The CM Punk-UFC experiment reached a reasoned end.

Slammed to the canvas before he could uncork so much as one right hand, the former WWE superstar survived Mickey Gall’s ground game for around two minutes before being brought to tap.  As a professional mixed martial artist, it’s clear that CM Punk didn’t make the cut. However, even with an underwhelming debut I doubt very much this is the end.

For as much as Punk fell short as a legitimate MMA competitor, he exceeded expectations as a pay-per-view draw for the UFC, accounting for a buy rate that only a handful of active fighters have surpassed.

UFC 203 is trending to be a bigger event than UFC 183: Silva vs. Diaz (650,000 PPV buys) and perhaps even UFC 182: Jones vs. Cormier (800,000 PPV buys). Since 182, there are only three fighters to have drawn larger paying audiences:  Conor McGregor, Ronda Rousey and Brock Lesnar.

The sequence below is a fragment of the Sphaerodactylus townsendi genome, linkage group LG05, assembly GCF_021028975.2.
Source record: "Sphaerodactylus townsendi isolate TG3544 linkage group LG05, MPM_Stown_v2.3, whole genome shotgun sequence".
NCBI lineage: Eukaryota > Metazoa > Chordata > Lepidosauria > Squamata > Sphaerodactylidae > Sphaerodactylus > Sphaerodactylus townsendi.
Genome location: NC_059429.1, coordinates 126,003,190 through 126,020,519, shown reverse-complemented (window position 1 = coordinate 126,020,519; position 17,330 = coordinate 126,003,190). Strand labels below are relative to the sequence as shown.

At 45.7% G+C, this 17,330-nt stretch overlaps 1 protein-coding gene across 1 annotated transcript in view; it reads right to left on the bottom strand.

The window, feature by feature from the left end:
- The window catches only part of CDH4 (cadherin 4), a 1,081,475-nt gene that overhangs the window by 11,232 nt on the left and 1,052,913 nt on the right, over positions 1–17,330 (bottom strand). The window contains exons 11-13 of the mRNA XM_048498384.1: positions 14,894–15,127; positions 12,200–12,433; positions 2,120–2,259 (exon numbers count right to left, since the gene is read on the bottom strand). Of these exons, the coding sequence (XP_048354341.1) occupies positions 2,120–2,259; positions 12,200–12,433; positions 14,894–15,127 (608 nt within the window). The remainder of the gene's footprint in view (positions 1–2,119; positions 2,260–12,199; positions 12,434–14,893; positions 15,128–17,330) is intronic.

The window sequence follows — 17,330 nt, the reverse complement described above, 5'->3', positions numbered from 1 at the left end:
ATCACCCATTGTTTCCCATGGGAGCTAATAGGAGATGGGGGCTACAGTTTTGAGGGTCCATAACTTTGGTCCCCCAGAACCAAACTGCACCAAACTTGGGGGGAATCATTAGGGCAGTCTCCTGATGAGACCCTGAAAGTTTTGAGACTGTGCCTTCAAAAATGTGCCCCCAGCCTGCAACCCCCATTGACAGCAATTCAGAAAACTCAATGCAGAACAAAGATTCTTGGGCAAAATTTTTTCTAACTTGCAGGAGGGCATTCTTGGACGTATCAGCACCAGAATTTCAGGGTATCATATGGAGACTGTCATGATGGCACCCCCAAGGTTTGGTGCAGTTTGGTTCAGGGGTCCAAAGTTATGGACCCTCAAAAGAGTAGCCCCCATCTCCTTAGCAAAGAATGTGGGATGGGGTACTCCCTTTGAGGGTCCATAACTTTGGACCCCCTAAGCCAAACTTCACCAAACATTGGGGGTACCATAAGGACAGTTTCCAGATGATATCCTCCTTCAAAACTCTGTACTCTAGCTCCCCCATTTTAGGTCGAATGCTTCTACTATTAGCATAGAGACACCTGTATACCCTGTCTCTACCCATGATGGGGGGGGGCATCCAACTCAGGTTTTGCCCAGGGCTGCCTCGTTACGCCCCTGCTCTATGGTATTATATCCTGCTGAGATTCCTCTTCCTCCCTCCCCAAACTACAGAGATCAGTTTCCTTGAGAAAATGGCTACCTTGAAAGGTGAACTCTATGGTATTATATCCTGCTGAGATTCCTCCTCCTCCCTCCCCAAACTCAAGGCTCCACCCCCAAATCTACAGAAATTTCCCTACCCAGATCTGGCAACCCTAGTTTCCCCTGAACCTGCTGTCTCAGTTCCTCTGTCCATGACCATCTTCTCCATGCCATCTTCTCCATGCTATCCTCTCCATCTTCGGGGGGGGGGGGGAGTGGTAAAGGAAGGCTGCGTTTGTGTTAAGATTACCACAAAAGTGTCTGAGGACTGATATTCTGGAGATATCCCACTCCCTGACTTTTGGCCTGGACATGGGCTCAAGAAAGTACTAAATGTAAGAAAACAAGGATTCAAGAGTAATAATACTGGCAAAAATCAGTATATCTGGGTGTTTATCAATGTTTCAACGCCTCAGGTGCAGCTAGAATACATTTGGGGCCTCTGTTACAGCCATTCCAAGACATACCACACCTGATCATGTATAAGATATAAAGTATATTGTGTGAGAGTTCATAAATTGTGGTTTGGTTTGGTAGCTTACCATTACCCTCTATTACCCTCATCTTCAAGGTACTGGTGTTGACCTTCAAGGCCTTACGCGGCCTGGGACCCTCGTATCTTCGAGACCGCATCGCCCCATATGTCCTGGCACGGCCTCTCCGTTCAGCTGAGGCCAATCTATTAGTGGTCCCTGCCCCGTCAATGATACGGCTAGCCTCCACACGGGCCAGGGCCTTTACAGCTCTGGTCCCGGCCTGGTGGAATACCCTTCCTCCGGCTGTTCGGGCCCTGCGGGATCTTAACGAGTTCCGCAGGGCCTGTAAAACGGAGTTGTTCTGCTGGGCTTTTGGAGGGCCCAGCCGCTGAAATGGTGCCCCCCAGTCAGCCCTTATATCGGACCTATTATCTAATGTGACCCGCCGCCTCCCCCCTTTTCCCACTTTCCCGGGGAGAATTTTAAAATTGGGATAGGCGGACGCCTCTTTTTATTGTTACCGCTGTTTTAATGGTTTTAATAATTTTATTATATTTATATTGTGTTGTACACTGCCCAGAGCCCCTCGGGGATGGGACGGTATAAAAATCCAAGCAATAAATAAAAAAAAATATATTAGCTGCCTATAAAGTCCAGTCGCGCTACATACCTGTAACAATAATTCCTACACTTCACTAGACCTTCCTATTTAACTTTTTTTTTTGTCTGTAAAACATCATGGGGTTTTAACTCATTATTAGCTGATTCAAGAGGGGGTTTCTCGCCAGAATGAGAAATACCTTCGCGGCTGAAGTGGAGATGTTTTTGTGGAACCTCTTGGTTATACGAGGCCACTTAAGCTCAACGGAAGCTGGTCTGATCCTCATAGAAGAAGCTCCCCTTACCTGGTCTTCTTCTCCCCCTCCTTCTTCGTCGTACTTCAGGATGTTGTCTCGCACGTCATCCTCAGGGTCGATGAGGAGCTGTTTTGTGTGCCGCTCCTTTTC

Heading into 203, UFC pay-per-view guru Dave Meltzer estimated that the card without Punk would do somewhere between 250,000 and 300,000 buys.  A range that sounded about right looking at recent PPVs with star power comparable to the likes of Stipe Miocic, Fabricio Werdum and Urijah Faber. For scale, UFC 198: Werdum vs. Miocic did approximately 350,000 buys, but benefited from a stronger card from top to bottom.

Where Meltzer and most others went wrong, was in predicting the drawing power of Punk, one of the WWE’s most popular fighters leading up to his departure from the franchise in 2014.

Anything over 270,000 PPV buys is because of Punk.  The event is predicting to do nearly 3 times that amount!

2 things are clear.  Money talks so Punk will be back (he himself earned $500,000 or if you like, £375,000) and the UFC will be taping in to the WWE market again.